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A ‘QE’ type-phenomenon is gripping the market, and Wells Fargo just bumped up its year-end forecast because of it

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Wells Fargo strategist reveals what worries him about the rally

With just about seven weeks left until the end of the year, Wells Fargo Securities has just raised its year-end S&P 500 target to reflect what its top equity strategist calls a quantitative easing-type phenomenon gripping stocks.

Christopher Harvey, the firm's head of equity strategy, is seeing the rising popularity of index funds and ETFs changing the dynamics of the bull market. He contends these passive investing instruments have been creating upward pressure on stock prices, and that's been a major reason why stocks have rallied so sharply in 2017.

"It's very similar to QE." Harvey said Wednesday on CNBC's "Trading Nation." "With QE, you took a certain part of the Treasury market out of circulation. Now what you're doing is you're taking a good part of the equity market out of circulation, and you're upsetting the supply and demand dynamics. There are fewer natural sellers."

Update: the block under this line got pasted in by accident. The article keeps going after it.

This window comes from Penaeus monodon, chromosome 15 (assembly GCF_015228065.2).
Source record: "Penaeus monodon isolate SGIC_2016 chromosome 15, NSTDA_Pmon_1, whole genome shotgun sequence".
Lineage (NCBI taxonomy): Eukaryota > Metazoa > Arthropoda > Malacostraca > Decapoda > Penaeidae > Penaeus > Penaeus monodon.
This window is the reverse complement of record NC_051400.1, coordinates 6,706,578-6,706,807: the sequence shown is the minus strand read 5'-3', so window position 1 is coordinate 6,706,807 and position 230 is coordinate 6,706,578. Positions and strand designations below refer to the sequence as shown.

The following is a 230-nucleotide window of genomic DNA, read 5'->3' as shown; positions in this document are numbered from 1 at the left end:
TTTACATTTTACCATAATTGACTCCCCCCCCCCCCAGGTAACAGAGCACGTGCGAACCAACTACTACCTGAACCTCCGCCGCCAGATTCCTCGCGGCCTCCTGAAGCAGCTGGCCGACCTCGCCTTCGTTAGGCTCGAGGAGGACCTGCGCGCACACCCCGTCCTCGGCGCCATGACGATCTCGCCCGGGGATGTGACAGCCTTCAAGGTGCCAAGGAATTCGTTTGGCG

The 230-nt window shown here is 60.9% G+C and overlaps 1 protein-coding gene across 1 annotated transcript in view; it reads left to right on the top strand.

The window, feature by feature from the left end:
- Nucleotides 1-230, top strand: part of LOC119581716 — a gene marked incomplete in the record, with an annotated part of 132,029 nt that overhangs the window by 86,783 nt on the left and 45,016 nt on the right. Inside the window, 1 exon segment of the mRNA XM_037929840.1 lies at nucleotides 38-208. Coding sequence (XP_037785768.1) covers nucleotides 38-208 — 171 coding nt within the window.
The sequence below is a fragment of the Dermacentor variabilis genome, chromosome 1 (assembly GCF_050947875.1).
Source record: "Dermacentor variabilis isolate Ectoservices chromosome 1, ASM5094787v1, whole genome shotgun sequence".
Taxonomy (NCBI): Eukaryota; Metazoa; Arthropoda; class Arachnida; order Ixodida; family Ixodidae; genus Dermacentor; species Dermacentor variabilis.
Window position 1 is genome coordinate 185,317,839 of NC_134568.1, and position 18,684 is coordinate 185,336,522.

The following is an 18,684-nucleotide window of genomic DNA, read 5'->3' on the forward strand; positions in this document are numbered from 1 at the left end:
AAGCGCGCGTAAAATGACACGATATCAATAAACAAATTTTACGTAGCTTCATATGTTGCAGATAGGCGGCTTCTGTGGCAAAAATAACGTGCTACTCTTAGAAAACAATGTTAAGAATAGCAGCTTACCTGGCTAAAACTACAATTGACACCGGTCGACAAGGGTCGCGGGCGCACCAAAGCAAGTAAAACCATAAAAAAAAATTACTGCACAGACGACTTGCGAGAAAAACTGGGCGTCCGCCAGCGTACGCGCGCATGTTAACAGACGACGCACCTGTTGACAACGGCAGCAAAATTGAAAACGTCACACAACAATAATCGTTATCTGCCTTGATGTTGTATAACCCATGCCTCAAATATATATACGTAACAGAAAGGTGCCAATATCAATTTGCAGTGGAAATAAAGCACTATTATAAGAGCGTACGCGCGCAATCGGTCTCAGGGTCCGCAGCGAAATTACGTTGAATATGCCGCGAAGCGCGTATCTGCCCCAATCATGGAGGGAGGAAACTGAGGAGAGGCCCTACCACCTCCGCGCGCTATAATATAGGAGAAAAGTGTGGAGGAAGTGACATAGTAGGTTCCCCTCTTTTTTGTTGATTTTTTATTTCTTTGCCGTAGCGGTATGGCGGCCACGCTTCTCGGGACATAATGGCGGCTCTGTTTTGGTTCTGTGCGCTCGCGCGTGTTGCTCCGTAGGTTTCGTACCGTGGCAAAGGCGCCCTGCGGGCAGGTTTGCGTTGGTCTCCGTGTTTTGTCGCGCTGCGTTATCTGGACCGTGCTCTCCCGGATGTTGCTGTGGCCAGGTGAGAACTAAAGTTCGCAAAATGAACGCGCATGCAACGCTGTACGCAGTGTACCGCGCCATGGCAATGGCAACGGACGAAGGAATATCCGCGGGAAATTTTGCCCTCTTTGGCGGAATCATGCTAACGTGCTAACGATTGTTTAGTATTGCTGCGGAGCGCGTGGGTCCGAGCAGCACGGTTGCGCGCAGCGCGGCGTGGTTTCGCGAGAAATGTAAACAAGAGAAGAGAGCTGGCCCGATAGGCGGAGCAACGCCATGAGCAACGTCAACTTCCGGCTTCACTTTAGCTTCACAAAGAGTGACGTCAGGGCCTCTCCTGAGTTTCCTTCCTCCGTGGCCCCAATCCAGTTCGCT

Wells Fargo's new 2017 forecast calls for the to reach 2,636, which reflects about a 1.9 percent gain from current levels. The firm started the year with a 2,475 year-end target, which would have come in about 4 percent short if the year was to end now.

"We don't see a lot of bad news in the short term, and so we feel it's fairly justified," said Harvey, who became in charge of the firm's S&P 500 price target and earnings forecast in April. He acknowledges Wells Fargo's initial forecast was "too conservative" and the year has been exceeding expectations.

According to Harvey, there's still momentum in place for stocks to grind higher.

"No one wants to be the first one out of the pool. No one wants to de-risk at this point in time," Harvey added. "You have this mindset of FOMO — fear of missing out."

But that's Harvey's short-term forecast, and it shouldn't be confused with 2018. He's making it clear that investors will see fewer milestones as the markets get more expensive and risks grow.

"Inertia is becoming the most powerful force in the capital markets. A body of motion tends to stay in motion. And, that for us is a big concern. We want to see people more paranoid," Harvey said. "As the market goes higher, everyone is becoming more bullish. I think all the positives are starting to color people's beliefs and views. They're not looking at risk in the proper way."

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Wells Fargo: Investors are too bullish going into next year